(See the first post in this series: Secret Places Where Grace Lurks)
In church, according to the purpose and promise of God, we look for grace in the context of its revealed means, coming from “leaders who spoke to you the word of God” (Hebrews 13:7-9). We want as much of it as God designs to give and must earnestly seek to put ourselves in situations that draw from his own proclaimed reservoirs of grace—electing grace, regenerating grace, and gifting grace (Ephesians 1:2; 2:8; 3:7, 8; 4:4-7). At Brandon, the normal teenage population gave many causes for worry, fretting, and alarm; but a restraining stream of gracious means also was constantly in operation. “Love the Lord” and “Love not the world,” established a definite conflict with the more ostensible worldly preoccupations. Unfelt by many of us, however, such texts give warning far beyond what we can imagine, for the world entwines itself into every pore of our intellects, emotions, and relations comforting us to death with its promised securities and posing a threat to our well-being if we begin to confront its subtle stranglehold on our lives. There was nothing about my world, however, that did not seem good—school, cousins, friends, ball teams, band, etc.—and especially church. What about my world was I not to love?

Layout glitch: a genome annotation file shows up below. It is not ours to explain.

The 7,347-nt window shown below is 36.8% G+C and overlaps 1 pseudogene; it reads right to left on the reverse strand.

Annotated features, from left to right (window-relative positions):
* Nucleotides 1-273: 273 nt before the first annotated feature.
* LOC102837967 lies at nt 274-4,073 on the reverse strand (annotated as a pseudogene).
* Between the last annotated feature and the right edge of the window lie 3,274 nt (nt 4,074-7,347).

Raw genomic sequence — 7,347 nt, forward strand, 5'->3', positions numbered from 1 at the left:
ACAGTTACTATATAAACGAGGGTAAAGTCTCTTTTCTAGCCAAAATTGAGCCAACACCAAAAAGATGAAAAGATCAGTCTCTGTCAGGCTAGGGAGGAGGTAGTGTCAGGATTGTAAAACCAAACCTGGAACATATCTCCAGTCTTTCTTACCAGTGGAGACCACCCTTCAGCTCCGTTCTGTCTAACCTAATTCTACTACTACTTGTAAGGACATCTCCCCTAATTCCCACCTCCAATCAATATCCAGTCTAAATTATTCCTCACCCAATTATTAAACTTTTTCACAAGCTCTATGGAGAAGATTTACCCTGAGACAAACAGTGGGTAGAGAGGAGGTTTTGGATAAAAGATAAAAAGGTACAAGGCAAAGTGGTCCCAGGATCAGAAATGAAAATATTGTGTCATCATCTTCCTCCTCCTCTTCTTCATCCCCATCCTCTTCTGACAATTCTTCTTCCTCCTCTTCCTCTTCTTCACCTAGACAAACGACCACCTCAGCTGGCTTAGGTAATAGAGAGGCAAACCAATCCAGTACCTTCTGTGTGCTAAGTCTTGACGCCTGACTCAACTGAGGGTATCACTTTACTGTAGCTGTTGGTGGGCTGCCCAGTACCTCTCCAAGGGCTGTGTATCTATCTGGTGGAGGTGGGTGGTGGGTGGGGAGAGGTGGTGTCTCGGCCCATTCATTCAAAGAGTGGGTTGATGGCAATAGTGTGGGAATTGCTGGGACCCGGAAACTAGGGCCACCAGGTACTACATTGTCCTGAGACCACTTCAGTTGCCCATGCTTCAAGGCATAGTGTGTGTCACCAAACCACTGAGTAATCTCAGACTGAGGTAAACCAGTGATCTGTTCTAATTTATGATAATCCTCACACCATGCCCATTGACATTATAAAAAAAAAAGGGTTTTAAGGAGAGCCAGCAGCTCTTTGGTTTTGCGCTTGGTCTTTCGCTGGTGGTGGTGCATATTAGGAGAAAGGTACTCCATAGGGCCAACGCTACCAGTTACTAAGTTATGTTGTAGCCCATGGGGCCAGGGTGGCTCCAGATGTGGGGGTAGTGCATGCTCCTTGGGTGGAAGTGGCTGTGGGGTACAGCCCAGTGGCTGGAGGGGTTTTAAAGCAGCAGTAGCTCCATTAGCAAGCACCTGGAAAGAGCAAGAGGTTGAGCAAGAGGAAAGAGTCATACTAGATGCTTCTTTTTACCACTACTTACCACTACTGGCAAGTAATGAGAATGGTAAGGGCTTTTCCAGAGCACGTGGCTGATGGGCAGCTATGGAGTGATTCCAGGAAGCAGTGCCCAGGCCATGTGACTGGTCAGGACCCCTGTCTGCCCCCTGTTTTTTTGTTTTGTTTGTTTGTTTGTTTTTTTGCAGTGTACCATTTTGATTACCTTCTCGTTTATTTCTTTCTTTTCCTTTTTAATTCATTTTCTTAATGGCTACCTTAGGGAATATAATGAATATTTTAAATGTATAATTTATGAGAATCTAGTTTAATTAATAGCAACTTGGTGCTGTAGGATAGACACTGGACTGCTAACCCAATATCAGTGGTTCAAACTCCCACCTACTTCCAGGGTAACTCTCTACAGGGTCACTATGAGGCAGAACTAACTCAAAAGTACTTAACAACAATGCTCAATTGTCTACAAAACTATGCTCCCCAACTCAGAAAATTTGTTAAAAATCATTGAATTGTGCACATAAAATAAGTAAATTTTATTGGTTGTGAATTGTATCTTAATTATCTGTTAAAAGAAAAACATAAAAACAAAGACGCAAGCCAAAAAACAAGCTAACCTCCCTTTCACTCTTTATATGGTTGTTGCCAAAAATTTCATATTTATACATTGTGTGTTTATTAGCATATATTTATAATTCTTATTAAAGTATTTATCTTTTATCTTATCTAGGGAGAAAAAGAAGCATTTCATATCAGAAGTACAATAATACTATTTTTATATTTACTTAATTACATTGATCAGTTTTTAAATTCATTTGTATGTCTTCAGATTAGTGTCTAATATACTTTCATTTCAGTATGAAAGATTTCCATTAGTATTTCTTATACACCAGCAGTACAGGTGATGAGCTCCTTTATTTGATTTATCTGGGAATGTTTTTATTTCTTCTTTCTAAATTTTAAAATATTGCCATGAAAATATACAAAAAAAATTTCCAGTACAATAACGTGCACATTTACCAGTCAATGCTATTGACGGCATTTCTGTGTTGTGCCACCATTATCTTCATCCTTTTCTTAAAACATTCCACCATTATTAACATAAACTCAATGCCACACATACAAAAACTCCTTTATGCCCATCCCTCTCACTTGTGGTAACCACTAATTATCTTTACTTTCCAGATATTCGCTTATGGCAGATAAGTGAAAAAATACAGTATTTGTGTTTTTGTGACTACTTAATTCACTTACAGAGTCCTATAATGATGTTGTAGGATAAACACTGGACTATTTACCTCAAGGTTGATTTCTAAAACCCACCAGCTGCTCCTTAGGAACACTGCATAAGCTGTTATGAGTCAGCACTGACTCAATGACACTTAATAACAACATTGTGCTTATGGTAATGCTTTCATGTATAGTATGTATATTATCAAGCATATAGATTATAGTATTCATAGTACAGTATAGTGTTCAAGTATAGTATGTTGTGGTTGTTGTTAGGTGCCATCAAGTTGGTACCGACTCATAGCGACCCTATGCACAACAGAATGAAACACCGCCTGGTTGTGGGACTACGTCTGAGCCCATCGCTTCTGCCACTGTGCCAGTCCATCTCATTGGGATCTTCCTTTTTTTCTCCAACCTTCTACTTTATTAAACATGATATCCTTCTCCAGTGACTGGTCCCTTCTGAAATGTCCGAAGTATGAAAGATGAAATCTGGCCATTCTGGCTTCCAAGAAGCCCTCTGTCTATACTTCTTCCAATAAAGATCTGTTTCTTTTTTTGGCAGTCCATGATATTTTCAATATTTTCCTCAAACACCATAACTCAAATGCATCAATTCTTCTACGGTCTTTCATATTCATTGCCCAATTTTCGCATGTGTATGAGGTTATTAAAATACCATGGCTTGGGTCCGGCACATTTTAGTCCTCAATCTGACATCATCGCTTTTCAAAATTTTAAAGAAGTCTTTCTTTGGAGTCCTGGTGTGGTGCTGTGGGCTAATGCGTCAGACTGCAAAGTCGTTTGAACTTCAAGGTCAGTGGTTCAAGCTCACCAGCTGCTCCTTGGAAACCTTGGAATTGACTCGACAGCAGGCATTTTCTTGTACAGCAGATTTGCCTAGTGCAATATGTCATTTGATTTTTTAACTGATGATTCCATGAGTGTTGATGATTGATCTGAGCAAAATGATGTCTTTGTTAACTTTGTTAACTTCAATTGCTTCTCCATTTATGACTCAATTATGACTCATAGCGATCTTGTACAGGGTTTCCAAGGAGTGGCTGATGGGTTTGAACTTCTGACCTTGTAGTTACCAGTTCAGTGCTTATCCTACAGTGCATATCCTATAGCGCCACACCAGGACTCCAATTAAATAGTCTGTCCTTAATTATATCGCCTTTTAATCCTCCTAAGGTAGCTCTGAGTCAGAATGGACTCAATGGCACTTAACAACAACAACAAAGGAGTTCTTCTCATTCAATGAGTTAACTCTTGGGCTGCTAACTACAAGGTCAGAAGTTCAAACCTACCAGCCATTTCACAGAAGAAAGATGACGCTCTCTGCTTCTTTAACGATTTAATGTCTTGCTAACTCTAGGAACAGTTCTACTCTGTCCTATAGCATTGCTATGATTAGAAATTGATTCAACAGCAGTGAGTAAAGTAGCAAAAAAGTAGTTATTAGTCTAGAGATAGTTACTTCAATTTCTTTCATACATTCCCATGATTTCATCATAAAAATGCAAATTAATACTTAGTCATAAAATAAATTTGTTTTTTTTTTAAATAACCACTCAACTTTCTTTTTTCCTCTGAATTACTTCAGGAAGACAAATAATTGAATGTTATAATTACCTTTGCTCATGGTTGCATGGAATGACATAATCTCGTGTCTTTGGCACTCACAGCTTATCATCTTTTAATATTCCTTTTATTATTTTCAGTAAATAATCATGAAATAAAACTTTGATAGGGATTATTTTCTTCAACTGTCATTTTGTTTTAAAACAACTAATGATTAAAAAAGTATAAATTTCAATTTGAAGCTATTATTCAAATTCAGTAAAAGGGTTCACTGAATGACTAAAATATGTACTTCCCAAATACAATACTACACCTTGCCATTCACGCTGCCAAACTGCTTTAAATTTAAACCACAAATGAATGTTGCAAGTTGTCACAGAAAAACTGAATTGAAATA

Sunday School teachers were faithful and earnest, Training Union leaders always showed up and made sure we recited or read our parts with some degree of interest. There was always a snack after junior choir and youth choir, and after-church youth fellowships were friendly, funny, safe places that highlighted how spiritual devotion would help keep things that way always. RA’s kept the Great Commission before our minds, sponsored camping trips, and gave us role models of solid, admirable, Christian laymen who made us feel that it was important to be devoted to Jesus. In Vacation Bible School we memorized Bible verses, heard character stories from the pastor’s wife, saw the pastor always around encouraging, and smiling, and filled with joie de vivre. That kind of earnestly joyful interaction with us kids added fire to his relentlessly Bible-centered messages. I knew that the Bible was true, Jesus was the Son of God, and that a saving relation with him was the single most gripping issue of time and eternity. The dynamic of God’s planting such a conviction in my soul during those years under Carey Cox’s ministry still is an incomprehensible mystery to me, but truly nothing could change my mind about that. To seal all of these good things to one’s life, so the narrative went, you must decide publicly to follow Jesus; if one so confesses him, then Jesus also will graciously reciprocate and grant a life filled with purpose here and eternal life hereafter. I could not conceive of anything about this that I did not want, and so, at 11 years of age, I took the stand in my part of the transaction and, in conformity with every checkpoint of security in my life, received assurance that I was a Christian. I had no frame of reference yet to begin to sort out how, even in the context of such gracious benefits, my perception of this was actually in opposition to the command, “Love not the world.”